In today’s bulletin: HK expected to order first lockdown in Kowloon area; China reportedly failed to fulfil trade promises to US; US charges Indonesian extremist in 2002 Bali bombings; Asia to dominate Davos virtual forum as coronavirus-hit west struggles; Can Asia help Biden?; and more.
Reading this on the web or know someone who might enjoy receiving Asian Insider? Our sign-up page is here.
HK to order first coronavirus lockdown in Kowloon area: Media
Hong Kong is preparing to lock down thousands of residents in a bid to contain a worsening outbreak of the coronavirus, local media outlets have reported, citing unidentified people.
The lockdown is expected to begin this weekend in Yau Tsim Mong, the core urban district of Kowloon, SCMP and HK01 reported on Friday (Jan 22), and covers a mandatory testing area where aging buildings and subdivided flats populated by lower-income families are common.
It would be one of the most severe steps the Asian financial hub has taken to control the pathogen, and a blow to the government’s approach of trying to keep the economy largely running during the pandemic.
The benchmark Hang Seng Index dropped on the news, closing 1.6 per cent lower on Friday.
For the latest pandemic news in Hong Kong:
Get the latest Covid-19 updates at our dedicated website.
China did not fulfil trade promises to US, says report
China has fallen far short of its promise to buy hundreds of billions of dollars in American products as part of an initial trade deal it reached with the United States in January last year, according to data released on Thursday (Jan 21), creating another Trump-era challenge for the Biden administration to confront.
A key part of the deal, which resulted in a tariff ceasefire between both countries, included a commitment from China that it would buy an additional US$200 billion (S$265 billion) worth of American goods and services in 2020 and 2021.
An analysis of Chinese import data conducted by the Peterson Institute for International Economics found that, nearly a year after the agreement went into effect, China had bought just 58 per cent of the goods that it had committed to purchase.
For more related news:
US charges Indonesian extremist in 2002 Bali bombings
US military prosecutors have filed formal charges against an Indonesian Islamic extremist and two others in the 2002 Bali bombings and 2003 Jakarta attack, the Pentagon said on Thursday (Jan 21).
The charges were filed nearly 18 years after the three were captured in Thailand and after each has spent more than 14 years in the US military prison in Guantanamo Bay, Cuba.
The first charged was Indonesian militant Riduan Isamuddin, better known by his nom de guerre Hambali, the leader of the Indonesian jihadist group Jemaah Islamiyah and believed to have been Al-Qaeda’s top representative in the region.
Asia to dominate Davos virtual forum as coronavirus-hit West struggles
Emerging stronger from the Covid-19 pandemic, Asia is set to dominate this year’s World Economic Forum (WEF) as a virus-battered West struggles and a new US president faces particularly daunting challenges.
In virtual format because of the pandemic, the spotlight will be on Chinese President Xi Jinping, who will give a speech on Monday (Jan 25), the opening day of the event that will last through next Friday.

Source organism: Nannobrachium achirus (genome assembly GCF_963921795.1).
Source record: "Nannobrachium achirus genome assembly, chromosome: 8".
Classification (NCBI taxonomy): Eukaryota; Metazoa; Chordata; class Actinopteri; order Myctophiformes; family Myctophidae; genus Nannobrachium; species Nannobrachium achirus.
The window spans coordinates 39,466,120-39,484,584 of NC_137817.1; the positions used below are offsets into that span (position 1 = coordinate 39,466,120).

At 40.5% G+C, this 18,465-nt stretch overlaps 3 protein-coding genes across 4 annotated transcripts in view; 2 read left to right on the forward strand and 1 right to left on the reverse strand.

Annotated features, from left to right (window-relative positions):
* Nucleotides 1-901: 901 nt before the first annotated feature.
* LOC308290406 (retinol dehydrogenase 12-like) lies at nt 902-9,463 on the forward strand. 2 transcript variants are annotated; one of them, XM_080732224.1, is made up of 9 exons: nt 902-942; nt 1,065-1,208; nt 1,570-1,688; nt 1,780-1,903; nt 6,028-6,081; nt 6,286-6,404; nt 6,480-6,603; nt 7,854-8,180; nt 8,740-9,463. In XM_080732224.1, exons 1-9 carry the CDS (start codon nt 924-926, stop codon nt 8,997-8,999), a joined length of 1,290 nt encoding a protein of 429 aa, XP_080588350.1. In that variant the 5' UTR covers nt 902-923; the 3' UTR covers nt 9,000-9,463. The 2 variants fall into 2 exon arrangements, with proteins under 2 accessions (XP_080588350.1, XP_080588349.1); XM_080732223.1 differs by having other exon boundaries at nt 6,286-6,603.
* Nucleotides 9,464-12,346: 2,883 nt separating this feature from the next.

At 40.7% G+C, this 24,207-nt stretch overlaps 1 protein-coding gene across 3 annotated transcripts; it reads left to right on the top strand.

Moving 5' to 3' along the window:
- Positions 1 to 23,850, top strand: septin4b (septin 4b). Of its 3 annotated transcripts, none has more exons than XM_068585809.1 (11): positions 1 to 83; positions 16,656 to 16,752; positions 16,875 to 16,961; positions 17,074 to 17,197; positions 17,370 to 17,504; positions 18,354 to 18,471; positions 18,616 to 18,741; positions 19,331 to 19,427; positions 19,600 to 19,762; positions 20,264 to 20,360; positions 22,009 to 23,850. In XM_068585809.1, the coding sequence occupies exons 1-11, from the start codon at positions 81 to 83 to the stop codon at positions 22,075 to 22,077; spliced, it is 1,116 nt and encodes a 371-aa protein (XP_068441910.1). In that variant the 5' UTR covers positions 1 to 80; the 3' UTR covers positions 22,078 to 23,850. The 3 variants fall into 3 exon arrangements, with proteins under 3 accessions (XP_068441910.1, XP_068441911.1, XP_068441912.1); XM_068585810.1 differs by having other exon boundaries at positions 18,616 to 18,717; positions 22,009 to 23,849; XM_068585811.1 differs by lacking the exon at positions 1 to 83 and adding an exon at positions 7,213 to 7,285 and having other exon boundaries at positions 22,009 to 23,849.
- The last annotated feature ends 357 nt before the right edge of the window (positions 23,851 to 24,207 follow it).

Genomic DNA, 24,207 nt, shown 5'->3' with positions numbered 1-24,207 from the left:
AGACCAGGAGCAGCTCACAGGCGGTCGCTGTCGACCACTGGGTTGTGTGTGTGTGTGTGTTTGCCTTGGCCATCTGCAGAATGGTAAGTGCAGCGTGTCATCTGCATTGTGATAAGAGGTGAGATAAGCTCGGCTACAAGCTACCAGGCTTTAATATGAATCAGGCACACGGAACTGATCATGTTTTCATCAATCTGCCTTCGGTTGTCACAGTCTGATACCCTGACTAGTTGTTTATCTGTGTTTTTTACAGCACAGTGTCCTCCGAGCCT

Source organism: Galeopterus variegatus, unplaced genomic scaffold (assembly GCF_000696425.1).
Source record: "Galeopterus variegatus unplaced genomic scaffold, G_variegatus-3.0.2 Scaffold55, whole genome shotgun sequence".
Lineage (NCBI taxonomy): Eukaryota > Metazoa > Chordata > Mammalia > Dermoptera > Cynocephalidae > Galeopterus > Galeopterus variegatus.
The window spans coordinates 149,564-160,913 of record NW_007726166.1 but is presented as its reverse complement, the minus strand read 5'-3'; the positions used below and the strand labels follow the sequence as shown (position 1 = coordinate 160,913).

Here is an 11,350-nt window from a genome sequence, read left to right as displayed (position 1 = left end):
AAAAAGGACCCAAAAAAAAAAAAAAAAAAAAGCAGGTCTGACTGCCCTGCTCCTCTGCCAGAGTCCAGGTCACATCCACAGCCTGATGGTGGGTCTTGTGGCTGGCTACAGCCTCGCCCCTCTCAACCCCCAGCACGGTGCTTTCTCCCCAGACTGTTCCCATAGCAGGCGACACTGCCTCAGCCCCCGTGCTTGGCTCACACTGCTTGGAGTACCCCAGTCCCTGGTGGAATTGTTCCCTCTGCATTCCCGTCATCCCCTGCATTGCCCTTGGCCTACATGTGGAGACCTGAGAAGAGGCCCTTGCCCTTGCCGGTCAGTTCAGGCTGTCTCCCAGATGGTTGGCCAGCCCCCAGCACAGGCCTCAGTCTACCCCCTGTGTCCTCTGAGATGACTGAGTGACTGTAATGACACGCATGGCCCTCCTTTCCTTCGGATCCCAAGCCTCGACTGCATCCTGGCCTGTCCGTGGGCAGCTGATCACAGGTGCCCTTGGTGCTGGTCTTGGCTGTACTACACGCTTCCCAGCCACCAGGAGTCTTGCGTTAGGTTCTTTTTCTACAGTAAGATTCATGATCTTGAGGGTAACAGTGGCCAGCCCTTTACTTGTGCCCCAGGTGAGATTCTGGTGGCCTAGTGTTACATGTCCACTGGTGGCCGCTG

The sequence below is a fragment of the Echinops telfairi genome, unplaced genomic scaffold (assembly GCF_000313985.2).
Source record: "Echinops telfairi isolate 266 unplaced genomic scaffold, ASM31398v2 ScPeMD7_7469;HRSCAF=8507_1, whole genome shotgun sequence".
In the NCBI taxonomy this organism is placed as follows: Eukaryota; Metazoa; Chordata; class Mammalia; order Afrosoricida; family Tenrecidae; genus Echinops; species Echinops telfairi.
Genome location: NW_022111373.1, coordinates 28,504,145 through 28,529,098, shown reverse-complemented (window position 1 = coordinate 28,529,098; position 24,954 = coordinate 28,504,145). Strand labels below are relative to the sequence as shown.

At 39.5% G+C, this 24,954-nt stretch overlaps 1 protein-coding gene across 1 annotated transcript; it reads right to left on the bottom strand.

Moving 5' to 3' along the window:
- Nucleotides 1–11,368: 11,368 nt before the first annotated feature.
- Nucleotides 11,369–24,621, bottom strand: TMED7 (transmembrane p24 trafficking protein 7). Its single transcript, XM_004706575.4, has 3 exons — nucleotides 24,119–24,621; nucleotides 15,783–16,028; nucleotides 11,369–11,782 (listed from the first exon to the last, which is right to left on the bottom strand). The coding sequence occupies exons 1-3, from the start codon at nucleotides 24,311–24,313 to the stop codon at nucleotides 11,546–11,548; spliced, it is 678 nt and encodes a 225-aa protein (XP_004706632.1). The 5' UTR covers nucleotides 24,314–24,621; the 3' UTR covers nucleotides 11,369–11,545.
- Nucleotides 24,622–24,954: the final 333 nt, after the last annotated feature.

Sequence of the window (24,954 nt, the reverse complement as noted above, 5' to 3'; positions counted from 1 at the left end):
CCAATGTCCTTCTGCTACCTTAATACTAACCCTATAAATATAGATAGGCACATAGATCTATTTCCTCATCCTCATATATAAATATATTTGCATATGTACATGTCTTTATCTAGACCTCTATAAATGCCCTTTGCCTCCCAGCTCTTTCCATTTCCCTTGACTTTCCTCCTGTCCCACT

French insurance-credit group Euler Hermes said in a study this month that the “world’s economic centre of gravity” (WECG) has been moving towards Asia since 2002.
Can Asia help Biden?
American leadership has benefited the world: The multilateral rules and institutions it generated after World War II have prevented World War III; the open markets of America helped the East Asian tigers and China to succeed; the US Navy enabled freedom of navigation.
But all this strong global leadership required a strong, self-confident America, one that Kennedy’s stirring rhetoric could rouse 60 years ago. Sadly, Mr Donald Trump has left a broken, deeply divided America that has neither the spirit nor the will to lead the world, wrote Prof Kishore Mahbubani, a distinguished fellow at the Asia Research Institute, National University of Singapore.
In other news …
Google says it will remove search function in Australia if media code becomes law: Alphabet Inc’s Google said on Friday (Jan 22) it will block its search function in Australia if the government proceeds with a media code that would force it and Facebook Inc to pay local media companies for the right to use their content. Google’s threat escalates a battle with publishers such as News Corp that is being closely watched around the world.
Japan stands firm on Tokyo Olympics schedule, denies cancellation: There is no truth to a report about the possible cancellation of the Tokyo Olympics, Japan’s Deputy Chief Cabinet Secretary Manabu Sakai, a government spokesman, told reporters on Friday (Jan 22), denying a newspaper report that the event would be called off. About 80 per cent of people in Japan do not want the Games to be held this summer, recent opinion polls show, over fears the influx of athletes will spread the virus further.
Malaysian police detain politician for allegedly producing and selling drugs: A 35-year-old Malaysian politician, who is believed to produce his own mixture of drugs and sell it at RM300 (S$98) a bottle, has been arrested. Malaysiakini news site, quoting police sources, reported that the man was from Parti Pribumi Bersatu Malaysia (Bersatu), the lead party in Malaysia’s 13-party governing coalition.
That’s it for today. Hope you enjoyed today’s stories, and do check back next week for more insightful reads.